By Alvin Townley
“I used to be a Senator,” Jeremiah Denton explained when I first met him. “I’ll always be an admiral. I’ll always be an aviator.”
Like so many other naval aviators, the brotherhood of combat and long deployments aboard aircraft carriers forged a uniquely strong character in Jeremiah Denton, the former prisoner of war, former U.S. Senator from Alabama, and Navy admiral who passed away today at age 89.
His sense of competitiveness and the character forged at the U.S. Naval Academy got him through flight training and through nearly eight years as a POW in North Vietnam. The fire that always drove him never dimmed, until this past month, and after my time with him, I’m left reminded of what one man with character and a driving mission (“to return with honor”) can accomplish.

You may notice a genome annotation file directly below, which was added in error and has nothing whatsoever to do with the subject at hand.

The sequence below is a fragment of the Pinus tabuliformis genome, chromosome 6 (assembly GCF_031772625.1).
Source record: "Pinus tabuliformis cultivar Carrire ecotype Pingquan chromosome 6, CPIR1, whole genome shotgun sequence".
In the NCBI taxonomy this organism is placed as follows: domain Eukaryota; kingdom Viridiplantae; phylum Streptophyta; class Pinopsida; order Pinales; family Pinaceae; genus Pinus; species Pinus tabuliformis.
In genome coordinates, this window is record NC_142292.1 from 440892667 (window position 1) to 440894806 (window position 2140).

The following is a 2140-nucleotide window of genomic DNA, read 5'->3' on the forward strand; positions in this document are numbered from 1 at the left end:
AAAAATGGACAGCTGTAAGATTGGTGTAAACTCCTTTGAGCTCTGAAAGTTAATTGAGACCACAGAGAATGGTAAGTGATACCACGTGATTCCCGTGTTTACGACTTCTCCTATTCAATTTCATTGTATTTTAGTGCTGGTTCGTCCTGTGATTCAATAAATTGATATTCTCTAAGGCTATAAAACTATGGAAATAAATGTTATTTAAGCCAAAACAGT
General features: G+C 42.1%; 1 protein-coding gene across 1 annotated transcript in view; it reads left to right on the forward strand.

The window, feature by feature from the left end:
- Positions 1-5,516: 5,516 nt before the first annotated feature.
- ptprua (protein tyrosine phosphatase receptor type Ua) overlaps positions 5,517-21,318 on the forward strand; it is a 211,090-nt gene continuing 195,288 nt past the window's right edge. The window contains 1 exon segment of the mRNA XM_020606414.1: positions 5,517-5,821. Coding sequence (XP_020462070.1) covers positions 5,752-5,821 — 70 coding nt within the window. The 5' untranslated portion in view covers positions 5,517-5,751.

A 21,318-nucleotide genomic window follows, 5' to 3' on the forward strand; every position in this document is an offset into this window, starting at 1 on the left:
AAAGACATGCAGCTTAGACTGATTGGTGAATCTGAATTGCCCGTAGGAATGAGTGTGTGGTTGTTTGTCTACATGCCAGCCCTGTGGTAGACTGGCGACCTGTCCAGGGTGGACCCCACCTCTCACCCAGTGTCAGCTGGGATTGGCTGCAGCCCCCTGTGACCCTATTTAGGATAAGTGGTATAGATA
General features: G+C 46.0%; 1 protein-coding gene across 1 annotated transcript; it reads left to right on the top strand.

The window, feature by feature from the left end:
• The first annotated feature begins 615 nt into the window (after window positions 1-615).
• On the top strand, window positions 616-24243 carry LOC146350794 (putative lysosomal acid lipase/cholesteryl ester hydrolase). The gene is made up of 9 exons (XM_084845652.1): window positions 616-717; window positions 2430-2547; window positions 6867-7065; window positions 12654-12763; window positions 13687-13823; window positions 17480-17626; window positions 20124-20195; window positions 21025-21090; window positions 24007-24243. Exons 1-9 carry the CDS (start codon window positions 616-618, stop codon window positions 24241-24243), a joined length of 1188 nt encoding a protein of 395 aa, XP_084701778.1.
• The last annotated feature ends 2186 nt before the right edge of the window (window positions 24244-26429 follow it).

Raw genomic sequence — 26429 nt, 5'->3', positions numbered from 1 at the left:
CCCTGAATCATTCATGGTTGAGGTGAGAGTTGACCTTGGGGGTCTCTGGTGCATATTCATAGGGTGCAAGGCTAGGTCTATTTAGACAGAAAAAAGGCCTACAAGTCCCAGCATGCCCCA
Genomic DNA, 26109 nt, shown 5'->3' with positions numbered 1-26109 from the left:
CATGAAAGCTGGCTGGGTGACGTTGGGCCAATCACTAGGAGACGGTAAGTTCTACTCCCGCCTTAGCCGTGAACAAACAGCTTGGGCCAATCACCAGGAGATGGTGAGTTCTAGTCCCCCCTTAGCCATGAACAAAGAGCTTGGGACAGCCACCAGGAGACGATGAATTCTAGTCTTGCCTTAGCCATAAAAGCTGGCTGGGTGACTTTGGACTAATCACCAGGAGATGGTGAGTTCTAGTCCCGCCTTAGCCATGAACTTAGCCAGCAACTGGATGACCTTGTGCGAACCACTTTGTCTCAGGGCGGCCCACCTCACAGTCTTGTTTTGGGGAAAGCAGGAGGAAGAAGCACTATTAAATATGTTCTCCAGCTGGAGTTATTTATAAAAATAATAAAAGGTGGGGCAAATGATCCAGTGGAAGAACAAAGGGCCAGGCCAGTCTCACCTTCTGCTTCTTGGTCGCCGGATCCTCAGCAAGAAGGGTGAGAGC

As the POWs would tap to each other through cell walls in Hanoi, “GBU”—God Bless You—Jeremiah Denton.
Courtesy of the Department of Defense, via Wikimedia Commons.
ALVIN TOWNLEY is the acclaimed author of Legacy of Honor: The Values and Influence of America’s Eagle Scouts, Spirit of Adventure: Eagle Scouts and the Making of America’s Future, and Fly Navy: Discovering the Extraordinary People and Enduring Spirit of Naval Aviation. His most recent book is Defiant: The POWs Who Endured Vietnam’s Most Infamous Prison, the Women Who Fought for Them, and the One Who Never Returned.